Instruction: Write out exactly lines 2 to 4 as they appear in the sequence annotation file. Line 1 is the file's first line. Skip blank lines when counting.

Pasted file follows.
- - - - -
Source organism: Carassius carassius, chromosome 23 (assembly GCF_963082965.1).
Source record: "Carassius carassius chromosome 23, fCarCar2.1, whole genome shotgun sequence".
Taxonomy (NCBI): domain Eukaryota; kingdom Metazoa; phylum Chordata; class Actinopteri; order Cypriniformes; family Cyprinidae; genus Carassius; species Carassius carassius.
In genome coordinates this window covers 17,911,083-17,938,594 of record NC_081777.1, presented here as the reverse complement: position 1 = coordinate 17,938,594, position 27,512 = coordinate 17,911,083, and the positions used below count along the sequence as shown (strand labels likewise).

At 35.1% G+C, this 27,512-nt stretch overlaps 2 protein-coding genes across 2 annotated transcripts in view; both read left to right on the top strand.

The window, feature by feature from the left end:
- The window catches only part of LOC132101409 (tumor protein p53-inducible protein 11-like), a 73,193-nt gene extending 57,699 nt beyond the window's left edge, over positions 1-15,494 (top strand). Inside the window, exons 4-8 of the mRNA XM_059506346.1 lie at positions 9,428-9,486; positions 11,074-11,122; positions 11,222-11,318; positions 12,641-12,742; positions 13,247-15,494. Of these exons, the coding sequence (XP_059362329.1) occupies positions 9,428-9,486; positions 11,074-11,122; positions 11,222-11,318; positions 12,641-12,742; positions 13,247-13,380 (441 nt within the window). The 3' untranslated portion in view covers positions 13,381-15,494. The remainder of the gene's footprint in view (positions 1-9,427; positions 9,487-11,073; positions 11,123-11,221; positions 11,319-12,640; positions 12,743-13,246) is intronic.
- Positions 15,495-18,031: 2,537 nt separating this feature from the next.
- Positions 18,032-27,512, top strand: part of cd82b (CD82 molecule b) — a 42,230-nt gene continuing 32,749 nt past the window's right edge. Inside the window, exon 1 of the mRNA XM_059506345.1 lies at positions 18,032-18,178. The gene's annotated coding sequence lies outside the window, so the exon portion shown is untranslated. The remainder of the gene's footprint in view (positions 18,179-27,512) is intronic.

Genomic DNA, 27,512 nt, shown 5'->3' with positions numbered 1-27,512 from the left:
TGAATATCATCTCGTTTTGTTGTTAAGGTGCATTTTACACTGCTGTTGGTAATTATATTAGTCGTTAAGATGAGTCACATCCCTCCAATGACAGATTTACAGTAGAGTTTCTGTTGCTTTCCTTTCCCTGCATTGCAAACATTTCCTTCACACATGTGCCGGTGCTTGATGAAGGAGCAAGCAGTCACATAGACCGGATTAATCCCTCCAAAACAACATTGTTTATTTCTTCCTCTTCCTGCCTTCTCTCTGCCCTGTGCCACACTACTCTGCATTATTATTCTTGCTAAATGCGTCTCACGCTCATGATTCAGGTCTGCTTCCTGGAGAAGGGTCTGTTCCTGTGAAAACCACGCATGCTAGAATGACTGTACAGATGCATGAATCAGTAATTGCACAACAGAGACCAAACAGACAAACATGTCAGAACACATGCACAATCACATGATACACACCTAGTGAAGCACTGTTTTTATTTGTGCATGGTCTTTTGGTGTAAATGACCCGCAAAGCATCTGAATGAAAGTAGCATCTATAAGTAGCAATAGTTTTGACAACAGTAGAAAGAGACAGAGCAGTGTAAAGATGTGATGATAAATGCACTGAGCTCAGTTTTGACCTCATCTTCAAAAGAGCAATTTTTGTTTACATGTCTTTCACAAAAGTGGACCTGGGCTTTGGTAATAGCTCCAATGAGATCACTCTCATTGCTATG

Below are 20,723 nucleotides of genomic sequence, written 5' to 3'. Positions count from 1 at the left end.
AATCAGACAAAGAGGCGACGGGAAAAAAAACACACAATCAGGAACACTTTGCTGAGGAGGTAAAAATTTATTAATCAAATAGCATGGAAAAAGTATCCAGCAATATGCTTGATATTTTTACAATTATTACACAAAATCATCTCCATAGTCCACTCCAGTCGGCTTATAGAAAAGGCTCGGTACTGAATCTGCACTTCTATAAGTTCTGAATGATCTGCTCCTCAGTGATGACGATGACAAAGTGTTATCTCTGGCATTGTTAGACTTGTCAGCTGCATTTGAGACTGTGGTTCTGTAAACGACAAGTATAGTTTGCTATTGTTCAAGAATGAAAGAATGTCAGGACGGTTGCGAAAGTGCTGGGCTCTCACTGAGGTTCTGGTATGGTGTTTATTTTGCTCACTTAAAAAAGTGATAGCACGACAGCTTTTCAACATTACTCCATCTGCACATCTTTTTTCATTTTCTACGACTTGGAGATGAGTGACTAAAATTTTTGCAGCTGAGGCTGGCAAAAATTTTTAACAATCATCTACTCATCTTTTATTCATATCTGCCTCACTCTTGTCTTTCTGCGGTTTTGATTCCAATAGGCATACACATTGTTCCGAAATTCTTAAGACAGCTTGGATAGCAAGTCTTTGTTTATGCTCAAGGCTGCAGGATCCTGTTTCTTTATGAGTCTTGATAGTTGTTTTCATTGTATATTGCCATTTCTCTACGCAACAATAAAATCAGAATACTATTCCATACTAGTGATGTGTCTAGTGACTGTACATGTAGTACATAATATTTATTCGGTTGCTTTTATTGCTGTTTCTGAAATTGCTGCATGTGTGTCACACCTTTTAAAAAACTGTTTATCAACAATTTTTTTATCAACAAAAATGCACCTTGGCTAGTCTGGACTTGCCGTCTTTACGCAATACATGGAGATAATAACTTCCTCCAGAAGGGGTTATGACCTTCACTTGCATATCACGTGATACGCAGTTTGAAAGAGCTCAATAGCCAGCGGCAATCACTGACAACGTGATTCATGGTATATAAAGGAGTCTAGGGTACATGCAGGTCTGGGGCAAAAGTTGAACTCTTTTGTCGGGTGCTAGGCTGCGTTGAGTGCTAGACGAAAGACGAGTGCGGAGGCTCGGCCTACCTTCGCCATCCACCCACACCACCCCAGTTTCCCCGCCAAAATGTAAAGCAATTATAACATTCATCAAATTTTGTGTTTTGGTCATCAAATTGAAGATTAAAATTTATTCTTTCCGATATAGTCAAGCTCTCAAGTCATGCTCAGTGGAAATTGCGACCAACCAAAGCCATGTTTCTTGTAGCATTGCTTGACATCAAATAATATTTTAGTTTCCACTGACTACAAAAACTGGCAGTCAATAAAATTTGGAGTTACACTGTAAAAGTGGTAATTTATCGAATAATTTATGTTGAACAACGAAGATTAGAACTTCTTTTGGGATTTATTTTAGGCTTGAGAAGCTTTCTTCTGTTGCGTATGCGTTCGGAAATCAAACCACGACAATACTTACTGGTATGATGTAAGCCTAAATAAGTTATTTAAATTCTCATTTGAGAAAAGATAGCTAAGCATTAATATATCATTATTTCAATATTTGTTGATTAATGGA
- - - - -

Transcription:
Source record: "Carassius carassius chromosome 23, fCarCar2.1, whole genome shotgun sequence".
Taxonomy (NCBI): domain Eukaryota; kingdom Metazoa; phylum Chordata; class Actinopteri; order Cypriniformes; family Cyprinidae; genus Carassius; species Carassius carassius.
In genome coordinates this window covers 17,911,083-17,938,594 of record NC_081777.1, presented here as the reverse complement: position 1 = coordinate 17,938,594, position 27,512 = coordinate 17,911,083, and the positions used below count along the sequence as shown (strand labels likewise).